The entertainment industry's efforts to turn enemies into allies in its fight against online piracy got a boost Monday when file-sharing service Grokster Ltd. said it would become a legal source of songs and movies.
Grokster's conversion settles a landmark case brought against it by the major record labels and Hollywood studios, which have long argued that their profits are siphoned by the widespread copying enabled by services such as Grokster, EDonkey and Kazaa.
The move caps a string of key legal and political victories for the entertainment industry, which now is under pressure to keep up its momentum. Unless industry-backed services offer compelling alternatives to illegal networks -- which offer thousands of songs and movies for free -- they are unlikely to make a significant long-term dent in online bootlegging.
"If Hollywood doesn't act now, a year from now this decision won't matter," said former Grokster President Wayne Rosso, now working on a legal, music-industry-sanctioned file-sharing service called Mashboxx. "Right under everybody's noses, ultra-fast networks are getting rolled out. Suddenly, a DVD will be downloaded in a matter of seconds."
The Supreme Court ruled in June that file-sharing firms could be held liable for piracy committed by their users, exposing the companies to potentially huge copyright infringement judgments. Since then, a number of firms have disavowed their pasts and joined the entertainment industry in trying to persuade people to pay for the music and movies they download.
Like most file-sharing software, Grokster allowed millions of users to scan one another's hard drives for songs, video clips and games that they could then transfer to their own computers. Proponents of so-called peer-to-peer technology advocate its legitimate uses, but in actual practice the bulk of file-sharing traffic is in pirated goods.
In addition to stopping distribution of its software, Grokster agreed to pay $50 million, a token gesture because the company reported few assets other than its name. Grokster's audience has dwindled in recent years as users shift to more powerful tools such as BitTorrent.
Grokster's codefendant in the case, Woodland Hills-based StreamCast Networks Inc., said it planned to keep fighting the entertainment industry in court.
Nonetheless, Grokster's surrender cheered entertainment industry leaders who have waged an aggressive legal battle against file-sharing services and the people who use them. Thousands of people have been sued for copyright infringement over the last two years.
At the same time, the industry has worked with law enforcement officials around the world to stop the proliferation of counterfeit audio and video discs that can be had for a small fraction of their retail price in market stalls and back alleys.
Emboldened by recent victories in the courts and in Congress, studio heads, music publishers and record label executives said Monday that the momentum was shifting away from the free-for-all that began in 1999 with the debut of Napster. The challenge now, they acknowledged, is to roll out services that are easy to use and fairly priced.
"Grokster closes one chapter and lets another open," said Mitch Bainwol, chief executive of the Recording Industry Assn. of America.
Said Motion Picture Assn. of America Chief Executive Dan Glickman: "It's clear the digital revolution is at hand. We know that there is a dramatic need for what I call hassle-free, reasonable-cost online services. We are encouraging that."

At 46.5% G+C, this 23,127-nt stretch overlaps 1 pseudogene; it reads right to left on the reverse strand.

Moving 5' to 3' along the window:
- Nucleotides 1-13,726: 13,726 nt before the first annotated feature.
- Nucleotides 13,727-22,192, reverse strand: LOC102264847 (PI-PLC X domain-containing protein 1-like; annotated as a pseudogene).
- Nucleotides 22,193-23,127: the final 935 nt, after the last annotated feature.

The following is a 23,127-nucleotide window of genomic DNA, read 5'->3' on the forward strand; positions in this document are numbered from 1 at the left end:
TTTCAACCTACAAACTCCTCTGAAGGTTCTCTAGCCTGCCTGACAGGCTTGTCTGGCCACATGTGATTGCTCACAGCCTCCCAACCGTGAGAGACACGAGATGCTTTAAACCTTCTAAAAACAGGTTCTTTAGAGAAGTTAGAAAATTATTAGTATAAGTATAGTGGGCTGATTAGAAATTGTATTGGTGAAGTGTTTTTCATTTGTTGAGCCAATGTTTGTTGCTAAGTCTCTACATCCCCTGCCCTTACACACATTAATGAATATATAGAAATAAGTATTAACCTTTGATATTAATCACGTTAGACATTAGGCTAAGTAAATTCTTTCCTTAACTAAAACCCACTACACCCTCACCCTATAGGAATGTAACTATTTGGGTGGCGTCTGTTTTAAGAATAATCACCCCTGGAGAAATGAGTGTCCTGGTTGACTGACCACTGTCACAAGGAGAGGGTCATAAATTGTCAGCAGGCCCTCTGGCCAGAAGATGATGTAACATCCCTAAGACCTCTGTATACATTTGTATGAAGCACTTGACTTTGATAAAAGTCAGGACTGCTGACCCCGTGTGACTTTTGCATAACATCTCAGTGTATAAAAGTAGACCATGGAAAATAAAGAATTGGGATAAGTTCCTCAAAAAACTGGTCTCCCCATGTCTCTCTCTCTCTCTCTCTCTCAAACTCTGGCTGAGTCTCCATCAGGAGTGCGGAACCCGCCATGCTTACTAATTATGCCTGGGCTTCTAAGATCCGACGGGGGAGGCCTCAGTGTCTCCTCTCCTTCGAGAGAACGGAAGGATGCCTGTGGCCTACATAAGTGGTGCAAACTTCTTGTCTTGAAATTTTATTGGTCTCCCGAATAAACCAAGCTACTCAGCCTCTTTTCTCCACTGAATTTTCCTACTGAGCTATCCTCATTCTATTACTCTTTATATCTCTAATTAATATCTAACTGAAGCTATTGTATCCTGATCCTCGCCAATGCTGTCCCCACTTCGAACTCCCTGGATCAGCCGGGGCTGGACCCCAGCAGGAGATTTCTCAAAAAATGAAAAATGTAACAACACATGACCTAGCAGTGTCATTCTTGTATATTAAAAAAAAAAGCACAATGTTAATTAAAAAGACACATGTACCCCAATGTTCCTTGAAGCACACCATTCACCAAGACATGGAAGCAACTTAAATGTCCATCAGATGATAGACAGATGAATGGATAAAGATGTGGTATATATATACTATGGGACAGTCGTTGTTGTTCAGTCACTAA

As evidence, music insiders point to the recent emergence of legal peer-to-peer services, such as the launch last month of IMesh, a service that formerly allowed users to trade copies of essentially any song and now filters out unauthorized tunes. Pioneering Napster is now a legitimate service. Operators of the EDonkey file-sharing network in September promised to convert to a legal service. And Kazaa, long one of the most popular ways to get pirated goods, was ordered by an Australian court to make its system legal.
Some advocates of peer-to-peer networks lamented that the technology had been so demonized by the entertainment industry that it might take years to find a legitimate niche.
Monday's agreement is "another nail in the coffin for a very, very promising technology," said Peter Fader, a marketing professor at the University of Pennsylvania's Wharton School. "It's sad that [peer-to-peer networking] has been besmirched as equaling illegal."
How Hollywood will wield its newfound power remains to be seen. Even as they encourage consumers to use legal online services, some record label executives are agitating to raise the prices of downloads sold at Apple Computer Inc.'s iTunes Music Store, by far the largest seller of legal music online.
Music companies also have recently included technology on compact discs to prevent copying, raising an outcry among privacy advocates and consumers.
The recording industry has licensed music to download services such as iTunes and subscription services offered by Napster, Real Networks Inc. and Yahoo Inc. Walt Disney Co. has made some of its ABC network's hit shows available for paid download through a new iTunes video service. General Electric Co.'s NBC Universal lets Web surfers watch complete nightly news broadcasts on their computers, and others are offering clips for mobile phones.
"If all you focus on is enforcement, you're playing whack-a-mole," said Hilary Rosen, a media-company consultant and former head of the recording industry association. "That's why it's smart for the music companies to support investment in a few bigger peer-to-peers, to see if there is a business there, because in the end it's all about giving consumers what they want. There have been too many years of not enough options for consumers."